Journal of
Infectious Diseases and Immunity

  • Abbreviation: J. Infect. Dis. Immun.
  • Language: English
  • ISSN: 2141-2375
  • DOI: 10.5897/JIDI
  • Start Year: 2009
  • Published Articles: 75

Review

Cost effectiveness analyses of influenza A (H1N1) vaccination programs: How accurate were they?

Michael F. Beeler*
  • Michael F. Beeler*
  • Department of Mechanical and Industrial Engineering, University of Toronto, Canada. Operations Research Center, MIT, Cambridge, MA, USA.
  • Google Scholar
Dionne M. Aleman
  • Dionne M. Aleman
  • Department of Mechanical and Industrial Engineering, University of Toronto, Canada.
  • Google Scholar
Michael W. Carter
  • Michael W. Carter
  • Department of Mechanical and Industrial Engineering, University of Toronto, Canada.
  • Google Scholar


  •  Received: 16 September 2013
  •  Accepted: 05 November 2014
  •  Published: 30 November 2014

Abstract

Three economic evaluations of pandemic influenza A (H1N1) vaccination campaigns in North America concluded that the mass vaccination campaigns would be, or were, highly cost-effective, if not cost-saving. This paper re-assesses each study's analysis and presents three arguments: 1) prediction of vaccine program cost-effectiveness is unrealistic, if not impossible, unless quality surveillance data is available; 2) even when surveillance data is available, vaccine cost-effectiveness calculations can still vary dramatically and need to undergo wider-ranging sensitivity analysis; 3) H1N1 vaccination campaigns in North America were likely not as cost-effective as previously thought. Several recommendations are then made for improving transparency, accuracy, portability, and sensitivity analysis in pharmacoeconomic studies more generally.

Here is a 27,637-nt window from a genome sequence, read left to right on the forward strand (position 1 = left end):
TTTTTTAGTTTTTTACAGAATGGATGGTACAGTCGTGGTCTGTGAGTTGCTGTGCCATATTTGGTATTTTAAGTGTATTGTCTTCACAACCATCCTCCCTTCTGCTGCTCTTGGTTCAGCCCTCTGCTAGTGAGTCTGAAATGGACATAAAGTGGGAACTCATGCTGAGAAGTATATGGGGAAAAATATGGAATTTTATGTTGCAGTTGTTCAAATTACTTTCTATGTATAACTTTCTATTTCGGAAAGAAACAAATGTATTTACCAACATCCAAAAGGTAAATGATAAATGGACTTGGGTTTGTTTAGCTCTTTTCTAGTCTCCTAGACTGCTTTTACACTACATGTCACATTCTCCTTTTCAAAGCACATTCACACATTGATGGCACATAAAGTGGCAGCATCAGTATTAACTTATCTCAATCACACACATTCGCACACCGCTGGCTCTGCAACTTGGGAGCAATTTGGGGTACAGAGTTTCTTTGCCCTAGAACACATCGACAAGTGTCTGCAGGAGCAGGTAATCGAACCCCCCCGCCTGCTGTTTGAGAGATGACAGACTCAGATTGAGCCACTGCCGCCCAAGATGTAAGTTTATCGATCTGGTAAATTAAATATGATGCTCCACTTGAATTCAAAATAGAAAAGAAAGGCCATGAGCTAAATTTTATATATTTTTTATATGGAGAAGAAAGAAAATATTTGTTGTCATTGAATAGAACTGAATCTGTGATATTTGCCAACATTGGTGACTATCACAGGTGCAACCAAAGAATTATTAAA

Key words: Pandemic, influenza, vaccination, immunization, cost-effectiveness, health economics, pharmaco-economics.